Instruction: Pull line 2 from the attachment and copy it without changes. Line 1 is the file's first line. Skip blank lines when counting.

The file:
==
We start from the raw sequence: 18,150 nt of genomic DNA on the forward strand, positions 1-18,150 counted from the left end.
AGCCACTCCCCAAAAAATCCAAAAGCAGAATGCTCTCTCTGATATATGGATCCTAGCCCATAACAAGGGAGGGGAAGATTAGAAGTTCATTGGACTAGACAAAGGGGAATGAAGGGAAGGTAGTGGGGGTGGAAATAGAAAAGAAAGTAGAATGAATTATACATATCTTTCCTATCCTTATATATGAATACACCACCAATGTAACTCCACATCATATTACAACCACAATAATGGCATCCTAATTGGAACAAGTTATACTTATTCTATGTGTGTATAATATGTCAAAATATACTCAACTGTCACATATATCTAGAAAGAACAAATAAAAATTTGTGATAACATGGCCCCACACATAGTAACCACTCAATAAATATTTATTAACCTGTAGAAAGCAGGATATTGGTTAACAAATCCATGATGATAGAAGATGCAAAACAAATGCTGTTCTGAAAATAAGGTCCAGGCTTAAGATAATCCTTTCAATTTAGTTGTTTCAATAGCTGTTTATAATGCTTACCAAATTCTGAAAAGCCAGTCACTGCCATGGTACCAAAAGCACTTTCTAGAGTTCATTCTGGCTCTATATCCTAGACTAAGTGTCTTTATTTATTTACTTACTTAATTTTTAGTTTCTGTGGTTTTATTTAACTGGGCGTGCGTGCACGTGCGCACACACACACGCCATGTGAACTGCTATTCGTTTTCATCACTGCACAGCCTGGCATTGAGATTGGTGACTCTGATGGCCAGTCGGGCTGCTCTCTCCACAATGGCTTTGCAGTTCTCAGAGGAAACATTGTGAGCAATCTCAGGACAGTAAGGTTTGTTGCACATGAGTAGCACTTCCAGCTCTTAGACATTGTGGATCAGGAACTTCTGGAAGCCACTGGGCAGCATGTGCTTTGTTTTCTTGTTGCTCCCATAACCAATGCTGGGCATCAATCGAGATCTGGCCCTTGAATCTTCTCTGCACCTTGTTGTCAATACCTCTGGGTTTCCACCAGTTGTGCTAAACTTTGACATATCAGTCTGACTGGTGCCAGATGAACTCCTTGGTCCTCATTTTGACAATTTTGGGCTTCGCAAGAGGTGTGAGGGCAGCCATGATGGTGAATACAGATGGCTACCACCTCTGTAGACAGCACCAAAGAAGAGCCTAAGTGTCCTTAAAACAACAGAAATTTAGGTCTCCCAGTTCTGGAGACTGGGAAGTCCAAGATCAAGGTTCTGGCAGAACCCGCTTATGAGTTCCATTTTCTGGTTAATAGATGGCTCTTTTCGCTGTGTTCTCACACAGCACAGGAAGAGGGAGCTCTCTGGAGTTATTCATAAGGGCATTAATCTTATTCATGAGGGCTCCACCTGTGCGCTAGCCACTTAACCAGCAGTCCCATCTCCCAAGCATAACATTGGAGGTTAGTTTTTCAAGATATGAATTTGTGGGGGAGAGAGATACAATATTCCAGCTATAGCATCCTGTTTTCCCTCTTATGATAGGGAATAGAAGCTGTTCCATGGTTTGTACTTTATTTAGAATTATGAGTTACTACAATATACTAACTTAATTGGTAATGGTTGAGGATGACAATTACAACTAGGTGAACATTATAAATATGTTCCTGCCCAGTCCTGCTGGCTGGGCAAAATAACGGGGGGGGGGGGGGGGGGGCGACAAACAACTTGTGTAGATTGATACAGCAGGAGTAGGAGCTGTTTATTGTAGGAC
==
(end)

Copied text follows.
AGCCACTCCCCAAAAAATCCAAAAGCAGAATGCTCTCTCTGATATATGGATCCTAGCCCATAACAAGGGAGGGGAAGATTAGAAGTTCATTGGACTAGACAAAGGGGAATGAAGGGAAGGTAGTGGGGGTGGAAATAGAAAAGAAAGTAGAATGAATTATACATATCTTTCCTATCCTTATATATGAATACACCACCAATGTAACTCCACATCATATTACAACCACAATAATGGCATCCTAATTGGAACAAGTTATACTTATTCTATGTGTGTATAATATGTCAAAATATACTCAACTGTCACATATATCTAGAAAGAACAAATAAAAATTTGTGATAACATGGCCCCACACATAGTAACCACTCAATAAATATTTATTAACCTGTAGAAAGCAGGATATTGGTTAACAAATCCATGATGATAGAAGATGCAAAACAAATGCTGTTCTGAAAATAAGGTCCAGGCTTAAGATAATCCTTTCAATTTAGTTGTTTCAATAGCTGTTTATAATGCTTACCAAATTCTGAAAAGCCAGTCACTGCCATGGTACCAAAAGCACTTTCTAGAGTTCATTCTGGCTCTATATCCTAGACTAAGTGTCTTTATTTATTTACTTACTTAATTTTTAGTTTCTGTGGTTTTATTTAACTGGGCGTGCGTGCACGTGCGCACACACACACGCCATGTGAACTGCTATTCGTTTTCATCACTGCACAGCCTGGCATTGAGATTGGTGACTCTGATGGCCAGTCGGGCTGCTCTCTCCACAATGGCTTTGCAGTTCTCAGAGGAAACATTGTGAGCAATCTCAGGACAGTAAGGTTTGTTGCACATGAGTAGCACTTCCAGCTCTTAGACATTGTGGATCAGGAACTTCTGGAAGCCACTGGGCAGCATGTGCTTTGTTTTCTTGTTGCTCCCATAACCAATGCTGGGCATCAATCGAGATCTGGCCCTTGAATCTTCTCTGCACCTTGTTGTCAATACCTCTGGGTTTCCACCAGTTGTGCTAAACTTTGACATATCAGTCTGACTGGTGCCAGATGAACTCCTTGGTCCTCATTTTGACAATTTTGGGCTTCGCAAGAGGTGTGAGGGCAGCCATGATGGTGAATACAGATGGCTACCACCTCTGTAGACAGCACCAAAGAAGAGCCTAAGTGTCCTTAAAACAACAGAAATTTAGGTCTCCCAGTTCTGGAGACTGGGAAGTCCAAGATCAAGGTTCTGGCAGAACCCGCTTATGAGTTCCATTTTCTGGTTAATAGATGGCTCTTTTCGCTGTGTTCTCACACAGCACAGGAAGAGGGAGCTCTCTGGAGTTATTCATAAGGGCATTAATCTTATTCATGAGGGCTCCACCTGTGCGCTAGCCACTTAACCAGCAGTCCCATCTCCCAAGCATAACATTGGAGGTTAGTTTTTCAAGATATGAATTTGTGGGGGAGAGAGATACAATATTCCAGCTATAGCATCCTGTTTTCCCTCTTATGATAGGGAATAGAAGCTGTTCCATGGTTTGTACTTTATTTAGAATTATGAGTTACTACAATATACTAACTTAATTGGTAATGGTTGAGGATGACAATTACAACTAGGTGAACATTATAAATATGTTCCTGCCCAGTCCTGCTGGCTGGGCAAAATAACGGGGGGGGGGGGGGGGGGGCGACAAACAACTTGTGTAGATTGATACAGCAGGAGTAGGAGCTGTTTATTGTAGGAC